My partner introduced me to dim sum and so he was naturally pleased to find out my recipe this week was for prawn dumplings, especially when only last week I made congee. This is my very first Daring Cooks challenge so I have to admit that I had the recipe before the painting. If my food budget was a little higher I would have splurged and made lobster dumplings but I opted to work with prawns and to save my pennies for a visit home. The dumplings are a bit fussy to make and very time consuming. I had leftover filling and made it into a hot and sour soup (recipe at the bottom of this post).
Utagawa Hiroshige, Lobster and Gray Prawn (from the series A Variety of Fish),
Edo Period 19th Century, colour woodcut, 25.2 x 36.7 cm, Tokyo National Museum
Utagawa Hiroshige was one of the best later artists of the Japanese ukiyo-e tradition. Ukiyo-e translated means “pictures of the floating world” and it is the common genre for Japanese woodblock paintings. This art form was very popular in Edo (the former name of the city Tokyo). To make ukiyo-e paintings first the master would paint a work in ink. The painting would be traced and placed on a wood block where the white areas would be cut away. The result would be a reverse woodcut of the original image which would then be made into a relief print (1). Hiroshige was celebrated for his composition and colours and he was the dominating artist in landscape prints (2).
Chinese and Japanese dumplings usually contain some type of minced seafood or meat along with vegetables. They can be steamed, boiled, fried, and deep fried. In Japan they are commonly made with a dough made of rice flour and served with green tea. The Chinese serve the little dumplings for breakfast at dim sum (meaning “a bite of heart”). A collection of light dishes of very small portions are served along with tea and the whole experience including the tea-drinking is called Yum Cha. Traditionally food was not served with tea but when the digestive properties of tea were discovered teahouse owners began serving light snacks at breakfast (3).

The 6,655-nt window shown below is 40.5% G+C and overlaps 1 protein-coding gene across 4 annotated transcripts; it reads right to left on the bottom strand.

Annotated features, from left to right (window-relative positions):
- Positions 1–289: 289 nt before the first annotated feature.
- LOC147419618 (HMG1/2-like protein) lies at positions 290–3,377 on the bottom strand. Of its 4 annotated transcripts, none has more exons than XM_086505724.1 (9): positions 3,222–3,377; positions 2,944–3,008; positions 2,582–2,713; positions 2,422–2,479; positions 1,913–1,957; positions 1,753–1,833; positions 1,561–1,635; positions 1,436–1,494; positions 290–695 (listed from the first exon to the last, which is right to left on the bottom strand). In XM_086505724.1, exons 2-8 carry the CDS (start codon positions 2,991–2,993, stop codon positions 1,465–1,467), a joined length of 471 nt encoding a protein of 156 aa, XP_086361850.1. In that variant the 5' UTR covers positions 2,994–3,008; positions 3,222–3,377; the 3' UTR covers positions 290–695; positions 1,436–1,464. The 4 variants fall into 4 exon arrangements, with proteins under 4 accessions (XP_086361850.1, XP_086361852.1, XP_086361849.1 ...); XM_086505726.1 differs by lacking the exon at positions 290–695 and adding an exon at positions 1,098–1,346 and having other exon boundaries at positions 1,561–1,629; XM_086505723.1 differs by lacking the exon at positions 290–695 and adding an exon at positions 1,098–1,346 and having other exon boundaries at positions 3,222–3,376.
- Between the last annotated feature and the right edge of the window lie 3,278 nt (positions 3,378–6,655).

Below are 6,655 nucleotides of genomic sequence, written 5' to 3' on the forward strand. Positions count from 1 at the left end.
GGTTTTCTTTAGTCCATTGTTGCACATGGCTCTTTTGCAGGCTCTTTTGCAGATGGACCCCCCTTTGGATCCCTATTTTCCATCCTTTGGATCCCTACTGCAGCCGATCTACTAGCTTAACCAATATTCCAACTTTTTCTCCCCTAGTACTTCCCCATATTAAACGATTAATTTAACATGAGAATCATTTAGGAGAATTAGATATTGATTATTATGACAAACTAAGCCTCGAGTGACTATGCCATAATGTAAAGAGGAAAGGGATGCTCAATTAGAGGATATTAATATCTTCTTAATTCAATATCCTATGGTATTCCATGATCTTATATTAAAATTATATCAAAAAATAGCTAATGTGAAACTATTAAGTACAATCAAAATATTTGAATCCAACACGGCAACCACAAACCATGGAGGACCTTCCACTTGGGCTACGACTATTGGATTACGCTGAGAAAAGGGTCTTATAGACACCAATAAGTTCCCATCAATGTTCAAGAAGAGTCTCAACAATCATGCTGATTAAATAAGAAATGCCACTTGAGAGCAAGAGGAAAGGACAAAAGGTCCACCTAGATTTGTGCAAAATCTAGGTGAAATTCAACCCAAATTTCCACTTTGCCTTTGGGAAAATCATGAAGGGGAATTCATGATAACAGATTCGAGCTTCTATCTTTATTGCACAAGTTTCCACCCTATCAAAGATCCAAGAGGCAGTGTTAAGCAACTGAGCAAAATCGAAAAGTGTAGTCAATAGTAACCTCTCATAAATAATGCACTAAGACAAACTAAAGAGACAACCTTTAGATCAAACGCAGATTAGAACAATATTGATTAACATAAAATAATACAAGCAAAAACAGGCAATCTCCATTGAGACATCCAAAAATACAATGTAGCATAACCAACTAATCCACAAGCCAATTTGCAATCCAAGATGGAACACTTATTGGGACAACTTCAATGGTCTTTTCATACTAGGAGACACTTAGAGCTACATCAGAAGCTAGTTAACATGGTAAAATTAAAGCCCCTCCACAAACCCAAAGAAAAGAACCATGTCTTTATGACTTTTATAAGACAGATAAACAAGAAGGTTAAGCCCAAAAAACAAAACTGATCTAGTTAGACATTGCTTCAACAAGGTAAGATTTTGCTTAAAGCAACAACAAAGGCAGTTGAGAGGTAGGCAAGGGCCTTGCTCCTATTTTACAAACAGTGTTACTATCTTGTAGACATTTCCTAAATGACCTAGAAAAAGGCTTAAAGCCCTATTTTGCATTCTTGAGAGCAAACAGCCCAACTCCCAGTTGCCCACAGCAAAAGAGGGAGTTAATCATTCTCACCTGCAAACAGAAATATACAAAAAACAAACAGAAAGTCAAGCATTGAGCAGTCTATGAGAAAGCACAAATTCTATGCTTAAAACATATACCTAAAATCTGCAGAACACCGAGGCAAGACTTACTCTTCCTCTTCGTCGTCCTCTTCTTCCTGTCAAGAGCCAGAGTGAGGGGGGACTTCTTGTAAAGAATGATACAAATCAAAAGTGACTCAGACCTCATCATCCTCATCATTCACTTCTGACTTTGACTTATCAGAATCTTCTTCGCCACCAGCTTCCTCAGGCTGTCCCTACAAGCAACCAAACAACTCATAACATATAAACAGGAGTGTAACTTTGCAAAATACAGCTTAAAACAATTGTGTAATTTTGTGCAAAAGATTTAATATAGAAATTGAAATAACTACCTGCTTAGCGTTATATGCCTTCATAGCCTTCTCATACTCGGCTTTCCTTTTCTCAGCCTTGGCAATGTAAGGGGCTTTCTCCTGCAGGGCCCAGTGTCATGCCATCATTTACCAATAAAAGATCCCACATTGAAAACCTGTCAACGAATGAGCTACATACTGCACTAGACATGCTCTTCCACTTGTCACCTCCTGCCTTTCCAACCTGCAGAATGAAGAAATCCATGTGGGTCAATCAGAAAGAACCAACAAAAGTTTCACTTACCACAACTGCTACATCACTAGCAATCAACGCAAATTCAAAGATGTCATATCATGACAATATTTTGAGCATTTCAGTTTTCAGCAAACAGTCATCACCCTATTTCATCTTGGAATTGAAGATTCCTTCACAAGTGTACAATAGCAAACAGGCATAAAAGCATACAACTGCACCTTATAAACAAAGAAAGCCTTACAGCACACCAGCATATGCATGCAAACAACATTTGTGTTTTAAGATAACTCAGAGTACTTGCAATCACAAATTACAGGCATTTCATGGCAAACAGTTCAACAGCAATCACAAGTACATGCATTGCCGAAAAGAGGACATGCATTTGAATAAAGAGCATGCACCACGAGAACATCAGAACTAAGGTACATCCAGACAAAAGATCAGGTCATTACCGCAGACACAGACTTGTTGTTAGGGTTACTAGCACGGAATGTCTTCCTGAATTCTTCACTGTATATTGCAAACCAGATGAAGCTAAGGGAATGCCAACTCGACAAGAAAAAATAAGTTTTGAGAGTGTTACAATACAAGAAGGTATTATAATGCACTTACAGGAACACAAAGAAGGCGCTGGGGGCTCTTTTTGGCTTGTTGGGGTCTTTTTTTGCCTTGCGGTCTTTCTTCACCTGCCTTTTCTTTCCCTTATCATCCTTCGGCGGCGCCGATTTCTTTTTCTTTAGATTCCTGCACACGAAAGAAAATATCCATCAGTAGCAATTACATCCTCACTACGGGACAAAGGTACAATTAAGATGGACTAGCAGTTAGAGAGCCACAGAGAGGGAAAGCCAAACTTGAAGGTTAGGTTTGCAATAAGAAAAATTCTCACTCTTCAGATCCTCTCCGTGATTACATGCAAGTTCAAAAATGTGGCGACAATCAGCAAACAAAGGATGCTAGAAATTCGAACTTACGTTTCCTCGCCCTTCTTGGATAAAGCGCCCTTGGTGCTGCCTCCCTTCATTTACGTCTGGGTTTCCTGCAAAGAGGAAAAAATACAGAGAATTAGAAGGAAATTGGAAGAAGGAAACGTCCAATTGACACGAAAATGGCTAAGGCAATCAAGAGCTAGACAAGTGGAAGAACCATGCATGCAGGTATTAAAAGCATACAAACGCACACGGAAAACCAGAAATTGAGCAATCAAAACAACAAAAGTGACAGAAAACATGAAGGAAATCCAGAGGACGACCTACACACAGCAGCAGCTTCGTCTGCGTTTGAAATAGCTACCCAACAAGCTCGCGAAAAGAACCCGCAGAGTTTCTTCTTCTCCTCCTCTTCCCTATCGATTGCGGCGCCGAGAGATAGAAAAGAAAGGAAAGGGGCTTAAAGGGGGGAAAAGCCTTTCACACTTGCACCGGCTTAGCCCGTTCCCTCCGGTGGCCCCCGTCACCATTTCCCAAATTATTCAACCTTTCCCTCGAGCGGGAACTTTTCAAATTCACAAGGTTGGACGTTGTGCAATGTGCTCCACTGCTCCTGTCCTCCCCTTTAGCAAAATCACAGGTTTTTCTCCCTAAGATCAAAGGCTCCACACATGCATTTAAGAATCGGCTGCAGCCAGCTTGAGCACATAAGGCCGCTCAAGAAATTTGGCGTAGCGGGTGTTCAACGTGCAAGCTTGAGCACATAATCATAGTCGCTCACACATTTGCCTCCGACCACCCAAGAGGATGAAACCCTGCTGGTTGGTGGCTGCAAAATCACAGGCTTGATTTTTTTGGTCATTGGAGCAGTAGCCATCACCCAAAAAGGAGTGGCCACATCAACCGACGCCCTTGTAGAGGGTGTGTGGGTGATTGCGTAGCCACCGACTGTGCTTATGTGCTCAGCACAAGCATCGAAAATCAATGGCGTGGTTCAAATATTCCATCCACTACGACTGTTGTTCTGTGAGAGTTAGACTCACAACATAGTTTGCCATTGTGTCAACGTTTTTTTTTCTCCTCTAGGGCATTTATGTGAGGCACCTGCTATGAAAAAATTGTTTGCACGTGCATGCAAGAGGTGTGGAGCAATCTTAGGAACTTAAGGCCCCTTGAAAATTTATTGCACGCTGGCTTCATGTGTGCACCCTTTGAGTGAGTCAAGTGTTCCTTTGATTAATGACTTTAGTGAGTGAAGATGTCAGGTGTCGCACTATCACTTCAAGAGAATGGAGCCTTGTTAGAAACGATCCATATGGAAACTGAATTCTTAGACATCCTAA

These little dumplings are best served immediately, as the dough becomes quite soggy when reheated. Traditionally served at brunch, the dumplings also make for a light appetizer. Adapted from Use Real Butter.
Yield: 4 servings
1/2 lb (225g) raw shrimp, peeled, deveined, and coarsely chopped
1/2 lb (225g) ground pork
3 stalks green onions, minced
1/4 cup ginger root, minced
1 cup water chestnuts, minced
1 teaspoon salt
3 tablespoons sesame oil
1 tablespoon rice wine vinegar
1 teaspoon dried chili flakes
2 tablespoons flour
double this for the amount of filling, but easier to make it in 2 batches
2 cups all-purpose flour
3/4 cup warm water
2 parts soy sauce
1 part rice wine vinegar
1/2 tsp wasabi paste
1/4 tsp garlic powder
1 stalk green onion, sliced
Combine all filling ingredients in a large mixing bowl and mix thoroughly. Cover and refrigerate until ready to use (can be made up to a day in advance, but preferably used within an hour or two).
Mix flour with 1/4 cup of water in a large bowl and stir until water is absorbed. Continue adding water one teaspoon at a time and mixing thoroughly until dough pulls away from sides of bowl. A firm dough that is barely sticky to the touch is desired.
Knead the dough about twenty strokes then cover with a damp towel for 15 minutes. Take the dough and form a flattened dome. Cut into strips about 1 1/2 to 2 inches wide. Shape the strips into rounded long cylinders. On a floured surface, cut the strips into 3/4 inch pieces. Press palm down on each piece to form a flat circle (you can shape the corners in with your fingers). With a rolling pin, roll out a circular wrapper from each flat disc. Take care not to roll out too thin or the dumplings will break during cooking – about 1/16th inch. Leave the centers slightly thicker than the edges. Place a tablespoon of filling in the center of each wrapper and fold the dough in half, pleating the edges along one side. Keep all unused dough under damp cloth.
Place dumplings in a single layer in a steamer basket with lid. Steam covered for about 6 minutes. Combine the ingredients for the dipping sauce in a small bowl and serve with the dumplings.
These little dumplings were not easy to make (very time consuming) and I found that the rest of the filling makes a great additive to hot and sour soup. Simply place 3 c vegetable stock, with 1 TB dark soy sauce, 1 TB light soy sauce, 1 TB balsamic vinegar, 1 TB white wine vinegar, 1 tsp dried chili flakes, 1/2 tsp garlic powder, 1/4 tsp ground pepper, and the remaining filling in a pot, bring to a boil and add 2 packages of ramen noodles. In no time there is a quick and tasty dinner with almost no fuss.